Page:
Alcohol misuse is a causal factor in more than 200 diseases and injury conditions, including cirrhosis of the liver, inflammation of the gut and pancreas, heart and circulatory problems, sleep disorders, male impotency, and eye disease. Excessive alcohol consumption also raises the overall risk of cancer, including cancer of the mouth, throat, oesophagus, liver, breast and bowel.

In Australia about half the reported cases of interpersonal violence, domestic violence and sexual assault are related to excessive alcohol consumption. Alcohol-fuelled incidents are also a factor in up to two thirds of police callouts and around half of homicides.

Since the corporate responsibility of the alcohol industry is to increase profits for its shareholders, governments should exercise considerable caution to ensure that harm minimisation remains at the core of legislative objectives, and that public health is prioritised over financial benefit.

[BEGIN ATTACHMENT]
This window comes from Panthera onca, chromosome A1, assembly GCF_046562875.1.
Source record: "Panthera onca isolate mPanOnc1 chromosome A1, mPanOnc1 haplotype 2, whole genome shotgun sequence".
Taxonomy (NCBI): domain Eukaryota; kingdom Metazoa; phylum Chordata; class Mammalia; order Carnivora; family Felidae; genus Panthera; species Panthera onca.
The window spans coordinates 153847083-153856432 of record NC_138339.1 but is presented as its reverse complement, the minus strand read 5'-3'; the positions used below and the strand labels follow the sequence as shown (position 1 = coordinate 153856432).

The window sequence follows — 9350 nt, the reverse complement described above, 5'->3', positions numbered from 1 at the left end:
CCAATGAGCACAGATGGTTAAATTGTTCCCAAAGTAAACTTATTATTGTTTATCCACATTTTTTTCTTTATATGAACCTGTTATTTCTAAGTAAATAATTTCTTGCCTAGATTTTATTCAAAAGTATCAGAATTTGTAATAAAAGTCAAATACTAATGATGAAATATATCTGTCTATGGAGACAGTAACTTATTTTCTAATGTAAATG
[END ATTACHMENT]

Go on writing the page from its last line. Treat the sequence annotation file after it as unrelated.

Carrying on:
Government agencies monitor and report incidents of alcohol-related harm and some of the costs associated with alcohol abuse, however, agencies do not monitor or report the total costs to the community through alcohol related trauma and law enforcement, meaning we do not have a complete picture of the harm caused by alcohol in terms of its costs and effects on society.

RACS supports mandatory collection of data on whether alcohol use is a factor in emergency department presentations, either by the patient or another individual, and mandatory collection of alcohol sales dates.

RACS endorses preventative measures as the best way to reduce alcohol-related harm (reduced trading hours and outlet density, and a volumetric tax on alcohol). We support coordinated efforts between governments, health professionals, health services and community organisations to reduce alcohol related harm and injury with evidence-based policy reform. 

Read the complete submission at the link below.